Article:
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Ignacio Serrano-Pedraza, Vicente Sierra-Vázquez; Perceptual prevalence of first-order information in letter identification showed using visual chimeras. Journal of Vision 2012;12(9):1055. doi: 10.1167/12.9.1055.
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© ARVO (1962-2015); The Authors (2016-present)
Two parallel visual mechanisms have been proposed for spatial processing: a linear one devoted to processing luminance and the detection of fine-grain details (first-order mechanism), and an independent linear-nonlinear-linear mechanism devoted to processing the modulation of contrast, frequency, or orientation (second-order mechanism). The perceptual contribution of each mechanism in the identification of natural images can be shown by means of AM-PM visual chimeras (Sierra-Vázquez & Serrano-Pedraza, 2011, Perception, 40). A visual chimera is a synthetic image that has the first-order structure (phase-modulated or PM carrier) of one natural image and the local contrast or envelope (amplitude-modulated or AM component) of another image in a particular spatial-frequency band. In order to synthesize it, the PM carrier and the envelope were computed using the Riesz transform and the associated monogenic signal (the counterpart of the analytic signal in which the Riesz transform replaces the Hilbert transform). In this work we used a letter identification task. We used two visual chimeras as stimuli: a chimera with the envelope of the letter B and the PM carrier of the letter S, and vice versa. We manipulated the PM carrier, changing its contrast from 0.01 to 0.64 and masking it with broadband white noise of fixed energy. Psychometric functions and reaction times (RTs) from the identification task showed that at high PM-carrier contrast, the first-order information dominated and the subject identified the letter from which the PM carrier was taken, with RTs of about 400 msec. However, when the PM-carrier contrast was low, the first-order structure was absolutely masked and the subjects identified the letter from the information present in the envelope, with slower RTs (550 msec). Our results show that when first- and second-order information is available, our visual system shows a consistent perceptual prevalence of the fine-structure information in letter identification.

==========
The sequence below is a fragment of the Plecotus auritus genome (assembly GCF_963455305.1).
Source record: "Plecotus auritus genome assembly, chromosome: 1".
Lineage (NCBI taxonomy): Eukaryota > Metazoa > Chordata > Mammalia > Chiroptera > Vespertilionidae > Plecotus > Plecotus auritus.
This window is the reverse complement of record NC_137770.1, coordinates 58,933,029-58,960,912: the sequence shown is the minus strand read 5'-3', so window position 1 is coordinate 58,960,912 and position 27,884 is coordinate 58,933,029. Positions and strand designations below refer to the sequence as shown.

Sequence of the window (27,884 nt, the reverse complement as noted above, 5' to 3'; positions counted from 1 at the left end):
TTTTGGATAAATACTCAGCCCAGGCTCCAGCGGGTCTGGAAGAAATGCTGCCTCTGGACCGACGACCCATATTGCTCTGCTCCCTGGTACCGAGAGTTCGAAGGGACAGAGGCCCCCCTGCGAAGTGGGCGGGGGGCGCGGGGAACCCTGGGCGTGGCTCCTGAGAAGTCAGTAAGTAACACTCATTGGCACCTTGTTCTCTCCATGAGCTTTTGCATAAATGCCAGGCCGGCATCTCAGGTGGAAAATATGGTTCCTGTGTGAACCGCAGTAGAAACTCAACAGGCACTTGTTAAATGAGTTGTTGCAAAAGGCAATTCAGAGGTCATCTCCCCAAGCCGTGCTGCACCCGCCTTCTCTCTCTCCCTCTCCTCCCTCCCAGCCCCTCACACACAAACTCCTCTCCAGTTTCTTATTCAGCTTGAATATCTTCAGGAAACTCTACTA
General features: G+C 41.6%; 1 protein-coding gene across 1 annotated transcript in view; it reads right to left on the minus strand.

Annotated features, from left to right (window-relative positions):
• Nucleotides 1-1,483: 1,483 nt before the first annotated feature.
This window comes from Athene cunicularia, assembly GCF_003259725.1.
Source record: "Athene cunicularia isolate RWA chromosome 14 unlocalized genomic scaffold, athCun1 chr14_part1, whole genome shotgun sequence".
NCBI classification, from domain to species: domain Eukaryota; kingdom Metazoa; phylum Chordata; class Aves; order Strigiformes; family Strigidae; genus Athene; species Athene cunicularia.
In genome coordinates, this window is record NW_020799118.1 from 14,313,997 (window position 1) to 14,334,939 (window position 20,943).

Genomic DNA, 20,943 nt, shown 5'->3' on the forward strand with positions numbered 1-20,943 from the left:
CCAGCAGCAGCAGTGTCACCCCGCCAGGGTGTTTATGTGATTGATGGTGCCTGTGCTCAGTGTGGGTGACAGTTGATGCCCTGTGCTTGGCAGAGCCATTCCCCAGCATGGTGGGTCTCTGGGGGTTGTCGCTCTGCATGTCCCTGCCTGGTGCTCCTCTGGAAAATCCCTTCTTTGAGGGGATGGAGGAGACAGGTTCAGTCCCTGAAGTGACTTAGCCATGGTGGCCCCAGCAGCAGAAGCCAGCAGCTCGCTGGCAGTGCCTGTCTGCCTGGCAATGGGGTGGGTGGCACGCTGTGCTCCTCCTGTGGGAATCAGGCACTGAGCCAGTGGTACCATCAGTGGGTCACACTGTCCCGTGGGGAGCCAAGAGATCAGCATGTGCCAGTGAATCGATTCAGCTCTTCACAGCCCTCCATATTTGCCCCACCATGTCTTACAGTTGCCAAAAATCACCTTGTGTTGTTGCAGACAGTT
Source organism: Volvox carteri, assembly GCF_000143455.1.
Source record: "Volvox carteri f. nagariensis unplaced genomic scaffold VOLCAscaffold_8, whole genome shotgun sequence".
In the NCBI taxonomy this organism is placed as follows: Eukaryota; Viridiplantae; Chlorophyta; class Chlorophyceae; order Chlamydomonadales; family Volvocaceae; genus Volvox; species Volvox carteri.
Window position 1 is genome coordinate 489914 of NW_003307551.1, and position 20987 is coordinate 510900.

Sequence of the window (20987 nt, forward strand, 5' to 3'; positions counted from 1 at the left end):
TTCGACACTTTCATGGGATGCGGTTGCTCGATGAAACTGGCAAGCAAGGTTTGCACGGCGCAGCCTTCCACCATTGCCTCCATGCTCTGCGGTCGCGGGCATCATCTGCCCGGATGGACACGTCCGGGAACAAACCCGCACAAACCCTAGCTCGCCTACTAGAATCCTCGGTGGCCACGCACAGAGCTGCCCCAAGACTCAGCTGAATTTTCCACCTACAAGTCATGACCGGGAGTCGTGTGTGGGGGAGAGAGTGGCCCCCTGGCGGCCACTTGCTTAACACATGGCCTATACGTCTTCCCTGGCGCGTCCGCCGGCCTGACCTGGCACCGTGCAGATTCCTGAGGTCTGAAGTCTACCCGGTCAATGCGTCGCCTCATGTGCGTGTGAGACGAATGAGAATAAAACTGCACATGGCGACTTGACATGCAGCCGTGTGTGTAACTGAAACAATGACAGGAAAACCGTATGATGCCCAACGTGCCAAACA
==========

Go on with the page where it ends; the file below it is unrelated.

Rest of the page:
Meeting abstract presented at VSS 2012
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